By George Ralph
The biggest difficulty with data, bar it’s quality, is its quantity. It can be difficult to cut out the noise and focus on what really matters to deliver great insights to clients. Market Intelligence teams have a mountain to climb to manage the sheer volume of reports available daily and for smaller firms that do not have the luxury of a market intelligence team, other options must be considered in order for managers to stay competitive.
Natural language processing (NLP) is an increasingly popular field of artificial intelligence. The idea is that NLP applications can sort through vast amounts of unstructured (or non-numeric) data, harvesting and sorting information as they go. NLP looks for specific language or words to help to drive patterns in information that has been published for public consumption, delivering back insights to enhance decision making.
The NBER (National Bureau of Economic Research) in the US has estimated algorithmic downloads of quarterly and annual public company reports went from around 360,000 in 2003 to a whopping 165M in 2016. This provides a clear idea on how the technology has developed. NLP algorithms have advanced hugely again since 2016 so the figure now is almost certainly significantly larger than that.
The reality is that NLP is presenting a new opportunity for all investment managers to access a breadth of information that, while previously publicly available, was not practically available because of the sheer volume of data. NLP can monitor transcripts, articles, video interviews and corporate reports to collate the information on a specific subject, for example ESG performance, and deliver that information back to the manager to aid investor reporting. Traditional data analysis simply isn’t capable of giving the breadth of scope that unstructured data can if mined correctly.
Data, however it is delivered, is only as good as how it is processed, read and reported on. The value comes from harnessing robust processes and procedures as part of a firms overarching data management strategy. The second step is delivering data in a format it can be read and reported on by managers. A central dashboard which provides a view of data from multiple sources, all stored within your data warehouse, allows for clear reporting and makes your data more accessible and manageable. Having the correct tools in place to not only manage data but keep data safe are key deliverables for every firm, but also for investors and regulators too. Centralising data and decentralising cyber security is now accepted as operationally efficient and effective. Keeping a holistic grasp on data assets as they grow is vital. Should a firm suffer a data breach or attack of any kind, the first thing the regulator will want to know is where the breach occurred in the network, and what data has been affected.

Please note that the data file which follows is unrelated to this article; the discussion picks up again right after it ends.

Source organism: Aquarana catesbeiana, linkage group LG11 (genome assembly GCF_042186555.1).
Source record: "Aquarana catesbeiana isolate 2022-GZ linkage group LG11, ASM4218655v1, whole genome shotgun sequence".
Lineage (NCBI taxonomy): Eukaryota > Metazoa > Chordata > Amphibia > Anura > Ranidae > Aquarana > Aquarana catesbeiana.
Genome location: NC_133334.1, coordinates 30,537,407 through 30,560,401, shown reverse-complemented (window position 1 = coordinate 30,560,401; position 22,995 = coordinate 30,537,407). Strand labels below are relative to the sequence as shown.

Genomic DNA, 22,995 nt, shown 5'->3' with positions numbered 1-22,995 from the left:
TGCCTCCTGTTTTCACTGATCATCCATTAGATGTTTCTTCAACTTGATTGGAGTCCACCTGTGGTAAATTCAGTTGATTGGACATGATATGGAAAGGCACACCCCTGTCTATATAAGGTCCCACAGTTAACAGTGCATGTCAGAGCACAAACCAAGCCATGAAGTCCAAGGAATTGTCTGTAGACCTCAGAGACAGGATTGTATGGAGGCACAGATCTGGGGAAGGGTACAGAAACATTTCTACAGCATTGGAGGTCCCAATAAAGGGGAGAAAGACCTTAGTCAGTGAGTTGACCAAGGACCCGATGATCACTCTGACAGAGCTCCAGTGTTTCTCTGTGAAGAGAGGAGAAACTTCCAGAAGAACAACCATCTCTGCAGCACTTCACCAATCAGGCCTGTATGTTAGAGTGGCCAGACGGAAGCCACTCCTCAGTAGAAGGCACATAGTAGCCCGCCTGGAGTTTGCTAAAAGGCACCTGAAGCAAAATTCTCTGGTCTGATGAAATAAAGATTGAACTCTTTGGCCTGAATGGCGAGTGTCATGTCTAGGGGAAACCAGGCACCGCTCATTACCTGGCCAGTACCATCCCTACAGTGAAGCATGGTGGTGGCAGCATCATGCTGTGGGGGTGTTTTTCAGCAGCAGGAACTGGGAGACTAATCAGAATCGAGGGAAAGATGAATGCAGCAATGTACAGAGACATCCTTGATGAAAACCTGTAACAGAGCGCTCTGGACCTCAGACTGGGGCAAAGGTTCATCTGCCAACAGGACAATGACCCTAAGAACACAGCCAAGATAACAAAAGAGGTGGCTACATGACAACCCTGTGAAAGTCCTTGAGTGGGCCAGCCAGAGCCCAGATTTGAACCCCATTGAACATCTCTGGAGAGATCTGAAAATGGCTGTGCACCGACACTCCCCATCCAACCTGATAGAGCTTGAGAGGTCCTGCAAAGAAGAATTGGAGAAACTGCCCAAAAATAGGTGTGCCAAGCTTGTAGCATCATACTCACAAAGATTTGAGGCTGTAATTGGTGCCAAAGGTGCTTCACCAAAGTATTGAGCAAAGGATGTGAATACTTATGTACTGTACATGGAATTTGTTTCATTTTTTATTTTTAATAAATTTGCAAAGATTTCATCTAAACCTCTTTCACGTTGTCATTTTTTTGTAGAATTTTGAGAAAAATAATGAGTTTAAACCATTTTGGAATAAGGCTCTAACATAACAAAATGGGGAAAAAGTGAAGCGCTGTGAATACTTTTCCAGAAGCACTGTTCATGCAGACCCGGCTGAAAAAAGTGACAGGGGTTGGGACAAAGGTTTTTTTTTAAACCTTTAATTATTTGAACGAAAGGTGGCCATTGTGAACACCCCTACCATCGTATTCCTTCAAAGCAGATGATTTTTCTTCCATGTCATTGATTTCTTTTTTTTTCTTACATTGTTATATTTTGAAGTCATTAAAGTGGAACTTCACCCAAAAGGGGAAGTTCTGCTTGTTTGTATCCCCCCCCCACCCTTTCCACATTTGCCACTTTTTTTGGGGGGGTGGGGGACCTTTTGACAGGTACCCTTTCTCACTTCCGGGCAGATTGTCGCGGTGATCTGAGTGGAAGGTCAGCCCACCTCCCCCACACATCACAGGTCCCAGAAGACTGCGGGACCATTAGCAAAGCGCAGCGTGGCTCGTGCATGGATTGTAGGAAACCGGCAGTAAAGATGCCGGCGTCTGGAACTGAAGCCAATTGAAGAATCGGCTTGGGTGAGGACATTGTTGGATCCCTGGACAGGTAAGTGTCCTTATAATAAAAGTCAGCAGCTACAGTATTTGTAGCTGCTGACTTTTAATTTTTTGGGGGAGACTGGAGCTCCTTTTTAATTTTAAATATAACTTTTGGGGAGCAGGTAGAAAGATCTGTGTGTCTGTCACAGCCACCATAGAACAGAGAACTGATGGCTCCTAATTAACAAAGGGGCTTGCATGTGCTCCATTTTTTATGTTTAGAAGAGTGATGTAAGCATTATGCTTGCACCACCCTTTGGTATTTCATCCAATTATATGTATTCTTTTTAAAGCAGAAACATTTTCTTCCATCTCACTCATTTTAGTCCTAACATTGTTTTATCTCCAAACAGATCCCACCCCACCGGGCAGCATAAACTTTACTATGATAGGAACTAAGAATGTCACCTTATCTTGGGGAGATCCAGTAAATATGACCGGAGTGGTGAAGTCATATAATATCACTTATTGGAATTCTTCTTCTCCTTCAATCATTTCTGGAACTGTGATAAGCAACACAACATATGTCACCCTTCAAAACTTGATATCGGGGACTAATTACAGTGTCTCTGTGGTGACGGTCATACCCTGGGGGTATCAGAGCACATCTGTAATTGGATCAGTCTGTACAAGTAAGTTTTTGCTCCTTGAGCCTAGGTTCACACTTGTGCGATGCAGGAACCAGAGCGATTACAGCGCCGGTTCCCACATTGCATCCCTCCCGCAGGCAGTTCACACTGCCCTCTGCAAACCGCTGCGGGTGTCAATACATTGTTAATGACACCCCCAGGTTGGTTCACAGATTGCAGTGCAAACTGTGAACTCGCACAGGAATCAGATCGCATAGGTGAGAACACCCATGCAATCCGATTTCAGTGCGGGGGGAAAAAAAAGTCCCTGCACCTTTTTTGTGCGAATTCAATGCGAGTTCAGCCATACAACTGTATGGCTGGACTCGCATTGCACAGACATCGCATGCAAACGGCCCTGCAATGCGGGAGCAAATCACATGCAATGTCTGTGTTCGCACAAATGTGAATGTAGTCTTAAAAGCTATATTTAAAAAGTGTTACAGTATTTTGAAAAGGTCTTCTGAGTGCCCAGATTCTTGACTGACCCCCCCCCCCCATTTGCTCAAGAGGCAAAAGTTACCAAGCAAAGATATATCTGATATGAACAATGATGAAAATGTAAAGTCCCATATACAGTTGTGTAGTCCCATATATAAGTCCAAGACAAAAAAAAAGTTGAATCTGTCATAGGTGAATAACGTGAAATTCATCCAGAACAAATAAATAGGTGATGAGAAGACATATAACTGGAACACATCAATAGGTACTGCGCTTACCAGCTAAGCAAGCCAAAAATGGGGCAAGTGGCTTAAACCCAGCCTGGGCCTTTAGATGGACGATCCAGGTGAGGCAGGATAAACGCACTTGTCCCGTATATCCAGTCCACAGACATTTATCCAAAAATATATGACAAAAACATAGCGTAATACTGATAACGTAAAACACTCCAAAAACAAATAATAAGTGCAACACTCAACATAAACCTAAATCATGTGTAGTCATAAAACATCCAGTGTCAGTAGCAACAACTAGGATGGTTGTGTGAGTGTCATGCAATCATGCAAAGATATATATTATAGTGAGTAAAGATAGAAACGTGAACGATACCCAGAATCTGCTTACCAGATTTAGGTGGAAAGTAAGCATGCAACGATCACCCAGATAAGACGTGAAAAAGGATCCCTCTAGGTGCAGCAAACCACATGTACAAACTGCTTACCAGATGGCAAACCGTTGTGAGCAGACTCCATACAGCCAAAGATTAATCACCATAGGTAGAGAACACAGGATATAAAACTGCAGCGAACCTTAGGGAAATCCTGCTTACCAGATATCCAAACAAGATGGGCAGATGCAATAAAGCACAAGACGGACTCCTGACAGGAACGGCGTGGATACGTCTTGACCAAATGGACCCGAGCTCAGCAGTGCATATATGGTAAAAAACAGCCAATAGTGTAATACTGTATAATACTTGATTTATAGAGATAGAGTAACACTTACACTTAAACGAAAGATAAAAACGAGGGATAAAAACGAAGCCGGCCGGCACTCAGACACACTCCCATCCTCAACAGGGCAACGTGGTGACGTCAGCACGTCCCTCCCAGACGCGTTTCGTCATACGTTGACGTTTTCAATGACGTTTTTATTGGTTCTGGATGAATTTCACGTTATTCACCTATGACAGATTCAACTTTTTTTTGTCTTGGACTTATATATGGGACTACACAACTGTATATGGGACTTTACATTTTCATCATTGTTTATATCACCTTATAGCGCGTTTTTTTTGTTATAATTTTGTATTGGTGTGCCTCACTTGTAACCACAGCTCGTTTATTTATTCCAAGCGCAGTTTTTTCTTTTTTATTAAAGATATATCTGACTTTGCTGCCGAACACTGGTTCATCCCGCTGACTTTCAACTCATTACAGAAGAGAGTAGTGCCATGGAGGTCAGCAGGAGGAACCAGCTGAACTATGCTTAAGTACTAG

As funds move more and more towards digitising operational processes, an outsourced partner can make sense. Focussing on finding the right tech partner who works with other funds with a similar strategy is a great idea. It allows the firm to benefit from the experience the tech partner has of supporting others with similar digital transformation strategies.